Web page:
What also struck me about the Seven C’s what how much of it I could relate to on a personal level. Over the past year I have actively taken steps to enhance my career through online engagement. In a moment I will outline what each of the Seven C’s has meant to me in practice, but first I will offer a little context into why I embarked of my journey with technology.
I have been working in Higher Education for almost 7 years. During that time I have helped hundreds of students to secure sandwich placements as part of their undergraduate studies. I love the role I play in helping young people to take the early steps on what I hope will be a highly successful career path, and yet paradoxically I have spent little time actively developing my own career. At the start of 2012 I devised a project which could offer both networking opportunities and personal development outside the confines of my traditional working environment and immersed in the digital world.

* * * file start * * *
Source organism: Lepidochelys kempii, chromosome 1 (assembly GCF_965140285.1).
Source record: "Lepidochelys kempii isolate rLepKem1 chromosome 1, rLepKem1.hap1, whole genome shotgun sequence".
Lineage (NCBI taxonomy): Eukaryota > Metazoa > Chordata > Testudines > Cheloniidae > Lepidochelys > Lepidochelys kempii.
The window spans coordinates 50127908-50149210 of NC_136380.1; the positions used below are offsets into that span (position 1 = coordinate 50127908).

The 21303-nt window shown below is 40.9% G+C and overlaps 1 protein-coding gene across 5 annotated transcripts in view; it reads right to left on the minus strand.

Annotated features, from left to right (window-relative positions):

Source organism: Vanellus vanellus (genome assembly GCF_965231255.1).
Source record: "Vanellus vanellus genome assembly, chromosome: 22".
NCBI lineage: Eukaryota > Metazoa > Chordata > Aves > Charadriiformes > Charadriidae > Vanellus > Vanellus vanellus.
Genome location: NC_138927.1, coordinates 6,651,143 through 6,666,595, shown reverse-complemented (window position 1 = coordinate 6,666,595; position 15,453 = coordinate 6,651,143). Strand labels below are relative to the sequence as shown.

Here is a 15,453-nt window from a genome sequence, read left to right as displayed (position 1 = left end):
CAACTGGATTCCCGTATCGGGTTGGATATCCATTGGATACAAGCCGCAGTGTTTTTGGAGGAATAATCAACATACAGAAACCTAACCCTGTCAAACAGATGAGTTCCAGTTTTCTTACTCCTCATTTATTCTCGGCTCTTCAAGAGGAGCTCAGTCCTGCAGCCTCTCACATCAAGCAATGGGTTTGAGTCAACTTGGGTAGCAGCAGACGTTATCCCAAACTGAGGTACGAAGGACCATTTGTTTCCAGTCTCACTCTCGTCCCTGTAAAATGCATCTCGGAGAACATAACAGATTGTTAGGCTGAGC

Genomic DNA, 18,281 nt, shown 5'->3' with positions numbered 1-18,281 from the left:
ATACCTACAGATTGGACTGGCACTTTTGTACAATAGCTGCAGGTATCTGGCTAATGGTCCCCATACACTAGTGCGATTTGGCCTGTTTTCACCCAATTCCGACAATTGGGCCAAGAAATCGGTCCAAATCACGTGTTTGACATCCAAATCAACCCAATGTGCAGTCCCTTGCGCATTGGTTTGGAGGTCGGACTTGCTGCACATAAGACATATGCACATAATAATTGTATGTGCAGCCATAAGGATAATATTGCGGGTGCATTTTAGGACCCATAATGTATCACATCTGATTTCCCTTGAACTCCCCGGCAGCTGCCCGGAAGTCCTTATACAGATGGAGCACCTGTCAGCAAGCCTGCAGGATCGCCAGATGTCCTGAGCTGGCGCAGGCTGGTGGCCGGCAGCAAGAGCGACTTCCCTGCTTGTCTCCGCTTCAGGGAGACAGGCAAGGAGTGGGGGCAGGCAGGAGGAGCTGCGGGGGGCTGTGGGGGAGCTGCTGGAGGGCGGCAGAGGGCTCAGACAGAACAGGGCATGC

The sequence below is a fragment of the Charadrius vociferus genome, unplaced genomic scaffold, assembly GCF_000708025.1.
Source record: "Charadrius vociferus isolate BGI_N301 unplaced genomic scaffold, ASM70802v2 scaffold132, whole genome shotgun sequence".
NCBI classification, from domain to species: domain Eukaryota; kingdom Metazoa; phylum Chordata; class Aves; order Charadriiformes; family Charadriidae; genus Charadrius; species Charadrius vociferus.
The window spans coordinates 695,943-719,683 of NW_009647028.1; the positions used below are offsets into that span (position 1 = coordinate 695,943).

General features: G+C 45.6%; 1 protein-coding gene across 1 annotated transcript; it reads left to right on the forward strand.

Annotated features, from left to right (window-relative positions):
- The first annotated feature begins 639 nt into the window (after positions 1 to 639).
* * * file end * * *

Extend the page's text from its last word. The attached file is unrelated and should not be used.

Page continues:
Here then is my experience of The Seven C’s of digital career literacy
Changing describes the ability to understand and adapt to changing online career contexts and to learn to use new technologies for the purpose of career building.
My project began with a simple idea; a blog written purely about placements, filling a gap I perceived to exist within the careers blogging community. ‘Tales from the Placement Office’ was born and I assumed an online identity called ‘The Placement Officer’. I viewed this as a suitable platform to share good practice and promote the advantages of placements. It also offered an opportunity to practice what I preach to students about online engagement.